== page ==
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Hey there everyone,

I have a 67 Mustang Coupe with a 289 engine (V8).

I bought it about a year ago with only a few minor problems. Since then, I have replaced the gas tank, several cosmetic aspects, and have just recently had to move on to work on the engine. I had to install a new thermostat and radiator cap.

My problem started about a week ago when I noticed that I was leaking something in the engine, but it was only when I was driving and not when I was in park. My idle was pretty rough and had been noticing an odd sound in the engine for about a month. I was told to investigate for a fuel leak, but I hadn't smelled any fuel while driving. No fuel leaks. Upon closer inspection (and letting the car run, giving it some gas while in park), I noticed that there seemed to be a leak from the exhaust manifold gasket. There was white steam/smoke coming off of the engine (it wasn't billowing, just a small amount). So I went ahead and went through, replaced the gasket on the valve cover and the exhaust manifold.

Today, I start the car up and it's running without the strange idle or sounds, nothing leaking, but still a small amount of steam/smoke rising from the back of the engine. My oil seems fine (nothing bubbling/dark-- i just changed the oil about a month ago), nothing billowing out of the exhaust pipe. When I start it up, there is some moisture that comes out, but nothing that doesn't go away after a minute or so.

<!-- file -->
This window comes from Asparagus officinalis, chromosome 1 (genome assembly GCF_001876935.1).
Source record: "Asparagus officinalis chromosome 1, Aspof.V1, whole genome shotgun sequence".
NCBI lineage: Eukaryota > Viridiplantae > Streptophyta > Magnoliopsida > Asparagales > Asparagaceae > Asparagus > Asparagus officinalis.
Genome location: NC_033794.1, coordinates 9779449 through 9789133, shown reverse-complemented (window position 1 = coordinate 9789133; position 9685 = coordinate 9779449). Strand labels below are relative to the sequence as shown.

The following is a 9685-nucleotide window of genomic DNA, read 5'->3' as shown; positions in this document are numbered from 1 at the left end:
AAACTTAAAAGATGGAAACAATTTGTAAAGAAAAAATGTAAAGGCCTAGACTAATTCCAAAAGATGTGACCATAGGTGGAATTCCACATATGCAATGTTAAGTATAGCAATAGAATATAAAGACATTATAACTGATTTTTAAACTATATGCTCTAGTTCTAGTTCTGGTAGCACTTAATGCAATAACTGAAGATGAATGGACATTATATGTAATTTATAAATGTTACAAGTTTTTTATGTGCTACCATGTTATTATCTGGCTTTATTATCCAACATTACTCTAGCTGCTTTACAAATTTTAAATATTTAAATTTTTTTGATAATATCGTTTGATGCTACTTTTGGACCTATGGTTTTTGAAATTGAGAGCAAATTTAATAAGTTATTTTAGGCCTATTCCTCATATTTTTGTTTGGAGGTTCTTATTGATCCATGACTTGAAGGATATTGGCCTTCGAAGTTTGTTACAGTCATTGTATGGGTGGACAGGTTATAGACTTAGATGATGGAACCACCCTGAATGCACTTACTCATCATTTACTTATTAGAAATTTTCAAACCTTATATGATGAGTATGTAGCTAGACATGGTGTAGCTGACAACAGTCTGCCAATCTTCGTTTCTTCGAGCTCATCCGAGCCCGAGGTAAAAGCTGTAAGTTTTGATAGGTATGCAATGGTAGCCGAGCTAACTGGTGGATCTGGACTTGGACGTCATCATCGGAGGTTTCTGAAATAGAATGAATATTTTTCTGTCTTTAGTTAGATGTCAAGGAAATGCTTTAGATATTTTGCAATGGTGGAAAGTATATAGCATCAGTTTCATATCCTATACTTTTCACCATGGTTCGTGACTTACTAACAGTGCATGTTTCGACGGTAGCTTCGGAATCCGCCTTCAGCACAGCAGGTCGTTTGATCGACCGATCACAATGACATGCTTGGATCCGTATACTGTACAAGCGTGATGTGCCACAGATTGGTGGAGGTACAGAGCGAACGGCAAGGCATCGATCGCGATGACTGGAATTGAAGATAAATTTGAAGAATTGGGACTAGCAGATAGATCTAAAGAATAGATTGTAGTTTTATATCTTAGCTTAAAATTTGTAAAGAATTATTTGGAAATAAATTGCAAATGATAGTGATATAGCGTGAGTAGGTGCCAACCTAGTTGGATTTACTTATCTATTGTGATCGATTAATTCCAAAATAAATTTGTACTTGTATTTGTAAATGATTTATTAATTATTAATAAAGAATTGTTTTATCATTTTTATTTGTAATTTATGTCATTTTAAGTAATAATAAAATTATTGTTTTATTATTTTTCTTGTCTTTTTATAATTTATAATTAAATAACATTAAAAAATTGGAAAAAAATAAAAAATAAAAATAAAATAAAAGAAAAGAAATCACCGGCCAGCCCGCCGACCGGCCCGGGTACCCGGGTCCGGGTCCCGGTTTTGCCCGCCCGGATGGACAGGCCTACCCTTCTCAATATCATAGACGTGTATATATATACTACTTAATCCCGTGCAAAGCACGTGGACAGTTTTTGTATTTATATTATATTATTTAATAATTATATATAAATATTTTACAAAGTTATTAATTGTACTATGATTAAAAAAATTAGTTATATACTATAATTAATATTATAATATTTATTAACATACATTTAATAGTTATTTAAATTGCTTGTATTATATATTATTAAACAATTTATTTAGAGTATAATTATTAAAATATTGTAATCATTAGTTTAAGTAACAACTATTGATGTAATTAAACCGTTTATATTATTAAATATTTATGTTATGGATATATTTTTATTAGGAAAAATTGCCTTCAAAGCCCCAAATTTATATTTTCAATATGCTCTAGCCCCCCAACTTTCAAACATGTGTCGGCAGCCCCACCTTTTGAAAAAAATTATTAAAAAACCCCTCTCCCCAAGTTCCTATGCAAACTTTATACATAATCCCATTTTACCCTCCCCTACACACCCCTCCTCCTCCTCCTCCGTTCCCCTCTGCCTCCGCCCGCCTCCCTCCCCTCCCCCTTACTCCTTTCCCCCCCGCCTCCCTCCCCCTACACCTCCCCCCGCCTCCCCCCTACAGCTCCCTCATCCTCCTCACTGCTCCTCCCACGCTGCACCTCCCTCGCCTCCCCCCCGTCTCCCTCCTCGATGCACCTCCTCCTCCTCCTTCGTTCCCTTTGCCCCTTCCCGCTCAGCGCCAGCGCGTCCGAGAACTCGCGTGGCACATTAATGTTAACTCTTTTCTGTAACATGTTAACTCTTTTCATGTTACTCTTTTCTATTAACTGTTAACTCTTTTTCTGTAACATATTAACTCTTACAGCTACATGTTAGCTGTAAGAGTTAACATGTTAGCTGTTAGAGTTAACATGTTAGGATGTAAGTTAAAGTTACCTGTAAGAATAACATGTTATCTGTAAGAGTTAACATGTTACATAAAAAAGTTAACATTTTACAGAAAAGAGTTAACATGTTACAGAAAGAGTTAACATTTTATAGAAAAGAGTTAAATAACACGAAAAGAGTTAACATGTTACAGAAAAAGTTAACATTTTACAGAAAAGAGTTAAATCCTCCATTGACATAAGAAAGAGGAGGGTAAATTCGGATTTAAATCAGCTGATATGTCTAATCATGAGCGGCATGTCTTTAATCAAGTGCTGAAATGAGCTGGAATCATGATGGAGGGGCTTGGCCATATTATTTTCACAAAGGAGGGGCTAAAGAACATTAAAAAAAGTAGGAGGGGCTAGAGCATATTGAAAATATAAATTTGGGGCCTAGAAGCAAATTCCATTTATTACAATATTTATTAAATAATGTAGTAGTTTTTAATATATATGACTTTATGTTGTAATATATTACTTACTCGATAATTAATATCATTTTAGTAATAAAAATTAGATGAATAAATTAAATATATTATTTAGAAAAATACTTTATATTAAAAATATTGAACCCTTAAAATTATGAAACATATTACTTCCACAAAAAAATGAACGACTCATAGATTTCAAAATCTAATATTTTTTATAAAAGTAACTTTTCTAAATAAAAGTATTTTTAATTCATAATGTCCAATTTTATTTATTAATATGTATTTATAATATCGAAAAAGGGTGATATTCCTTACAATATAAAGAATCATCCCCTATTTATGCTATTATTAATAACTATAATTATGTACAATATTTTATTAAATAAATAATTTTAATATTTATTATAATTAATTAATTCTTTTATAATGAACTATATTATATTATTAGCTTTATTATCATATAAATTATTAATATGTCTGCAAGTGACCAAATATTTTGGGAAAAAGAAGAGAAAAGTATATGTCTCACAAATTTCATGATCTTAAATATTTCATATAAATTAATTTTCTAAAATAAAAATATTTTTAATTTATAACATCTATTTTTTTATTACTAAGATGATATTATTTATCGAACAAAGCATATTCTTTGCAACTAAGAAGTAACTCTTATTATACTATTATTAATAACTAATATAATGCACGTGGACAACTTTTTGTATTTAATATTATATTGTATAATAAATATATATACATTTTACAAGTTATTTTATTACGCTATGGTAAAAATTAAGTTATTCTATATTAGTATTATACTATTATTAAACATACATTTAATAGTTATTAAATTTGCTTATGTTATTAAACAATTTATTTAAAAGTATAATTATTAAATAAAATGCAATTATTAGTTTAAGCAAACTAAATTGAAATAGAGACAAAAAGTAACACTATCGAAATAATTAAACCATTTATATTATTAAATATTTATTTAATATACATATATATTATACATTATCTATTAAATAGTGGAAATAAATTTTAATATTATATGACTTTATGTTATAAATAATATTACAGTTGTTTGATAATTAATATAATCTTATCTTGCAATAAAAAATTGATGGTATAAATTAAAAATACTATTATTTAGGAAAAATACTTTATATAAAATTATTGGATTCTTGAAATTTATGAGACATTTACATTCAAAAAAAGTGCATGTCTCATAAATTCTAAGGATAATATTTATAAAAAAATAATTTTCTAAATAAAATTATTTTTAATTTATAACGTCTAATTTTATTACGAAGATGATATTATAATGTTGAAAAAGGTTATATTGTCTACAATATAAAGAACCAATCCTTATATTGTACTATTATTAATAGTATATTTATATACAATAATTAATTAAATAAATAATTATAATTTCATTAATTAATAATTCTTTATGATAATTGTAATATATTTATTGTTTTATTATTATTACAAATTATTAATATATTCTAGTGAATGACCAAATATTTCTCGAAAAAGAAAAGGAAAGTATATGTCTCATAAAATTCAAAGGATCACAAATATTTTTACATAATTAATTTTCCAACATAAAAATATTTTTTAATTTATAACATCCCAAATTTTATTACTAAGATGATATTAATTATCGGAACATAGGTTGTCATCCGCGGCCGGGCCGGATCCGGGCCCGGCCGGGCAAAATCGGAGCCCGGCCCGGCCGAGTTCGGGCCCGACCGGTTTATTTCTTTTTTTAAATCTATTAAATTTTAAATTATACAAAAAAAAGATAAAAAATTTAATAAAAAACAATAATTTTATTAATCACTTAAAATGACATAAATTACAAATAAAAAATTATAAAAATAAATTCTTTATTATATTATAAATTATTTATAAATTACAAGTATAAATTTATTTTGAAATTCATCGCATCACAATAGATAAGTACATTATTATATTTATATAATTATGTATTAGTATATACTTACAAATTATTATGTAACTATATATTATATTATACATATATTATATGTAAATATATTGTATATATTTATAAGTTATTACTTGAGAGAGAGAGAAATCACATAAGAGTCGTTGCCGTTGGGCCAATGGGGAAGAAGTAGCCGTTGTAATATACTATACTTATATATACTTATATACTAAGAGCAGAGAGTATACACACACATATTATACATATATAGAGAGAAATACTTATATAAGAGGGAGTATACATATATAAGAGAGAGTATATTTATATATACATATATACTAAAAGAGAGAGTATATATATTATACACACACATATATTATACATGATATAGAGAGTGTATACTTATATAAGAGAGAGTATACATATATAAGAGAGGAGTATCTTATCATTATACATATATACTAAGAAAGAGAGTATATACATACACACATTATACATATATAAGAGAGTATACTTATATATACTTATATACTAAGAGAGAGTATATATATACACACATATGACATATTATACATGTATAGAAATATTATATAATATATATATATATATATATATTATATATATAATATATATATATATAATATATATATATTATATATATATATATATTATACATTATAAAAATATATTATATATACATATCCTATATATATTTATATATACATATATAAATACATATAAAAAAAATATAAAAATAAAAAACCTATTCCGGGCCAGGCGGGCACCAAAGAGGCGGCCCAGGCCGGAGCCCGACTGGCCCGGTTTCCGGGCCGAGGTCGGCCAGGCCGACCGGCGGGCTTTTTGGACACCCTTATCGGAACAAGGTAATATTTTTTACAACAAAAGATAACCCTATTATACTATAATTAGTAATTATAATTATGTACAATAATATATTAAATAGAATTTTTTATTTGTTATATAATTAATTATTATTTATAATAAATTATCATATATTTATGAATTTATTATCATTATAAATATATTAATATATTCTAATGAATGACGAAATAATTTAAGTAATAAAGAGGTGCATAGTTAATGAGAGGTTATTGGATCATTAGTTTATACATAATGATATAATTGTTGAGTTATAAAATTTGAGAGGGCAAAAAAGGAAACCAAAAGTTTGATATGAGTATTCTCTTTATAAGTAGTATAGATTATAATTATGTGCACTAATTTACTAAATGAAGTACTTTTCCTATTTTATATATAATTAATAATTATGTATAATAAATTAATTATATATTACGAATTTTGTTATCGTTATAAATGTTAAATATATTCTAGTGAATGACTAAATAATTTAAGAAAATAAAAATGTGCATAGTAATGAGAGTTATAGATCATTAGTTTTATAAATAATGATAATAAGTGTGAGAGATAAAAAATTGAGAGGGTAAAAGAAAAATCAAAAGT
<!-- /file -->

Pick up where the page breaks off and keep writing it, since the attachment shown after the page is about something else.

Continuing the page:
So should I check for a blown head gasket? Is there anything else that this could be caused from?

Thanks in advance! :shiny:
 

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What's it smell like?

It is left over stuff from handling the exhaust? Oil, etc. on the pipes.

You more often get an intake gasket leak than a head gasket on a 289.

If you had a blown head gasket you'd know it. There can also be freeze plugs rotting through. Back of each head and a couple in the back of the block. Need a mirror and a pressure tester.
 

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If it smells sweet it is coolant but if it smells like oil it may be ATF. An automatic can leak oil into the intake through the vacuum modulator (passenger side rear of the case). You can check it by pulling the line off and look to see if there is any red oil in the line. If there is then replace the modulator.
 

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I had a similar problem and I was scared that it was a head gasket. I rented the exhaust gasses in the coolant test kit at Autozone and ran it three times. It gave me a lot of comfort to know that it wasn't a blown head gasket. The rental kit is cheap and it only takes about three minutes per test. You get enough chemical for three tests. My problem was a leaky heater hose that was dripping fluid down the firewall and dripping onto the exhaust manifold and cross pipe.
 
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